When you think about it, all you're having is really a food tantrum; a spiritual food tantrum, if you will. You're the kid at the buffet who's decided that the only thing you want to eat is spaghetti when there's also roast chicken and fried fish as mains, besides chocolate cake, fondue and ice cream for dessert, but no, you've decided that spaghetti is important and you're upset because it's not filling enough nor is it what you expected it to be.
But you know you're a self-feeding adult - well, at minimum a teenager - and you can find your own meals if you need to, but you aren't, because you're in a tantrum and you can't see the rest of the pizza for stressing over the stupid mushroom that you hate. Because underneath it - underneath it is that old scar, isn't it? It's that bleeding wound that says I'm tired of always giving and never receiving. I'm tired of being mature, of being wiser, of having to be nice. I'm tired of having to put others first because that is what good, Christian girls do. I'm tired of never getting attention or care because I'm supposed to be okay. I'm supposed to know how to get it right.
So you refuse to be responsible because there comes a time you deem self-care as more important than care of the community and love towards people. You want him to fail because you want him to own up to pushing responsibility on others all this while; you don't want it to fail because it has been everything you've cared about for a long time. And you hate yourself because you know you're being selfish and immature and you know you can't go on hating people even as you also know you cannot stand working with them anymore. You've reached your enough, but you cannot let go because this is not what it should be. Thus the conundrum: do you keep at it, getting more stressed by the week, or do you let it go and hope that everything doesn't fall apart?
And you let go because you should. Or, at least, you think you should. You know it's a tantrum because you are afraid. Because things are changing and you hate change. And you need to let go but you can't, so you make a storm in a teacup to assuage yourself and to calm your nerves because everything is too much but too little.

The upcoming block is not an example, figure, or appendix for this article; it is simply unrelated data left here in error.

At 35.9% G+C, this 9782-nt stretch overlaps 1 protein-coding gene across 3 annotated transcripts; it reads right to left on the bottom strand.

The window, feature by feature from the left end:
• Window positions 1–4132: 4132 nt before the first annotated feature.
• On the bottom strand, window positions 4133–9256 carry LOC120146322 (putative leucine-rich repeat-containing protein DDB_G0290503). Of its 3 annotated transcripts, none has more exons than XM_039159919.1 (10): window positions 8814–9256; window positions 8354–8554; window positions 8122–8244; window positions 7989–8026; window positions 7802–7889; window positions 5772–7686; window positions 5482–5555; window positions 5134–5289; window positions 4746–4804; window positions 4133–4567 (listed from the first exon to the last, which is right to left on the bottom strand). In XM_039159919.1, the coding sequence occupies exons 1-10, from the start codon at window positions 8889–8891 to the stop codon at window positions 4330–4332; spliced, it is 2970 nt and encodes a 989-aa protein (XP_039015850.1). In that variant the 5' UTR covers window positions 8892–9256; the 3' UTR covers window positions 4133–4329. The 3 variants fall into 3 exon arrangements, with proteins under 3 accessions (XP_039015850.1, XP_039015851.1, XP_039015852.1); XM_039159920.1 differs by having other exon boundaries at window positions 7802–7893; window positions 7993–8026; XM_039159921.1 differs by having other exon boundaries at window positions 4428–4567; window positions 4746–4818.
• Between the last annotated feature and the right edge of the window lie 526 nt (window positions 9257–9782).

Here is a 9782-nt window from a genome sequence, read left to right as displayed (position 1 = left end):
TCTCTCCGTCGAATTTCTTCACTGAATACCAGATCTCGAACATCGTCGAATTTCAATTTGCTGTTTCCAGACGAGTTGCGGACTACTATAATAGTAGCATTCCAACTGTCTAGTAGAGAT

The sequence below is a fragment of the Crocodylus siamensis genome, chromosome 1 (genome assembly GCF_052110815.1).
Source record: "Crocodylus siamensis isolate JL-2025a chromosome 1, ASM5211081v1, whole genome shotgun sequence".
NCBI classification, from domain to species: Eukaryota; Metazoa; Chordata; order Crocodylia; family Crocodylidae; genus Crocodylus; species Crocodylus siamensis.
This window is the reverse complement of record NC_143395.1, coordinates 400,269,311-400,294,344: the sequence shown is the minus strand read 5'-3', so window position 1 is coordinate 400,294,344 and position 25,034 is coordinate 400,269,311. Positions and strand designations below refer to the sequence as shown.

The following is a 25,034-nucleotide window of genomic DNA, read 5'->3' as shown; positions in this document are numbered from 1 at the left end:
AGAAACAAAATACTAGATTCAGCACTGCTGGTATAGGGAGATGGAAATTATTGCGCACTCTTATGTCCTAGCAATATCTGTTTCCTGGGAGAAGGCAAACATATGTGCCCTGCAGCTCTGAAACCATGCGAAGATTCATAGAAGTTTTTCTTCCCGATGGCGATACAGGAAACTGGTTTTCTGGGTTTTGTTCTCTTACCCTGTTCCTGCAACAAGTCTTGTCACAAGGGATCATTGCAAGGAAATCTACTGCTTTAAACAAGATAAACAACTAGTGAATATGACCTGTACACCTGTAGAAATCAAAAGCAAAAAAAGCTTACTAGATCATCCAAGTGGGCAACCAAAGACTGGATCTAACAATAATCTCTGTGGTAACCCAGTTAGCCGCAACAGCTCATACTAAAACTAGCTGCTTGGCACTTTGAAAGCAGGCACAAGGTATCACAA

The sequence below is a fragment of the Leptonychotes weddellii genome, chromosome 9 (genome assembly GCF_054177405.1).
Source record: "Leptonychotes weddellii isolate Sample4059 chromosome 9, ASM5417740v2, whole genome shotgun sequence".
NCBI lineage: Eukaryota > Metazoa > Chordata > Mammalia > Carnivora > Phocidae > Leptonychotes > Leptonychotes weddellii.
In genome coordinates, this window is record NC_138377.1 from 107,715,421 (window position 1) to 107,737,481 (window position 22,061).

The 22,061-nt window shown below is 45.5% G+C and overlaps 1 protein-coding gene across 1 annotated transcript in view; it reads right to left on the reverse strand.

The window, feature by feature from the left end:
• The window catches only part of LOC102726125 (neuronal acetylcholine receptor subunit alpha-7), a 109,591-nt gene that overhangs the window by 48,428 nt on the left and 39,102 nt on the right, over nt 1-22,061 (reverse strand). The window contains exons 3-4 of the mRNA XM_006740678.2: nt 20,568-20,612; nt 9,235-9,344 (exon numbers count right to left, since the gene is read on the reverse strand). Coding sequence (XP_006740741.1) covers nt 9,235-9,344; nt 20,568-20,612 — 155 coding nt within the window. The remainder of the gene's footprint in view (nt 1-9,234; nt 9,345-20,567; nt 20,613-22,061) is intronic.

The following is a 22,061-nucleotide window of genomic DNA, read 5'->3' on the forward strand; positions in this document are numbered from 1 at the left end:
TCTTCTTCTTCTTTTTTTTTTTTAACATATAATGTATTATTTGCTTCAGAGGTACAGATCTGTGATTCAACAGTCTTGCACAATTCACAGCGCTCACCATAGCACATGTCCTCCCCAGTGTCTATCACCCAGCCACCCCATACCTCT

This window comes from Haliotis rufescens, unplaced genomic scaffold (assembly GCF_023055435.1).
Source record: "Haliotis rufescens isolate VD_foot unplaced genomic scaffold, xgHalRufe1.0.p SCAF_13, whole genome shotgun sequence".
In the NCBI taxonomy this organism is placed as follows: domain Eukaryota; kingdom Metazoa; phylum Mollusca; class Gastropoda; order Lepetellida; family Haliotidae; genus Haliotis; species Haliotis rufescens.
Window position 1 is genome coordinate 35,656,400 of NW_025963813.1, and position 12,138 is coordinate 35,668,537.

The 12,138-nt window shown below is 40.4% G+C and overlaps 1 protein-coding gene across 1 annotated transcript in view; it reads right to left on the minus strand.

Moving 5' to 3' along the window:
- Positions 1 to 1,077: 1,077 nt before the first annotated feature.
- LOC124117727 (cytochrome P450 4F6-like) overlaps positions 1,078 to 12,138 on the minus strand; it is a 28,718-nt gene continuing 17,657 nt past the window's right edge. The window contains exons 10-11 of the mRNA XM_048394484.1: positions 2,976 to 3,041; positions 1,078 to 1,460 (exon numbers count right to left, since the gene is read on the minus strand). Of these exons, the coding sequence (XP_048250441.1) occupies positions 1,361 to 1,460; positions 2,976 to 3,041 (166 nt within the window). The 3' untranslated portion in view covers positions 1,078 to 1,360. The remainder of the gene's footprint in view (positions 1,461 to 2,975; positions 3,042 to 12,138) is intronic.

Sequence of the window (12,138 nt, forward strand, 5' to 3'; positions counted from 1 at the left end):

Yet behind it all, you remember: you don't have to rely on anyone to feed you.
You've been waiting for someone to lead you, when all along, you could have led yourself. And you should have. but you haven't.
On the other hand, community matters.
But how much does it matter - to you - anyway?
So you weigh the line between feeling used and being entitled and you don't really know where one ends and the other begins, because you feel that you've been used, and you think you're entitled to - to what? You're not quite sure either - but at the same time you know that this isn't what leadership or servanthood is about.
You know that the institution has failed you, as all institutions do, and it's funny because you've said often enough that you don't believe in church, the institution, anymore and yet here you are, still railing against it. But it's difficult to search out Church, the Family, on its own, because it's all tied up in the institution and it's hard to separate something so closely intertwined.
Yet you must.
And really, what it means is that you've lost sight of what really matters. Because your eyes are too blinded to see the truth: that as much as it seems to be about him, it's more about how you deal with him and those like him.
That's not even the main thing.
The main thing is that you've lost sight of the cross. You've lost sight of the sacrifice that makes any of this worth contemplating. And true, whilst your community holds a burden of mutual care, your care doesn't depend on you and you alone either. It's not them or you. It's not just giving or just taking. It's stepping outside this vicious cycle and remembering that it's all been done. It's all been won. You don't fight in vain. You fight from a position of victory.
And your care? That's between you and Jesus.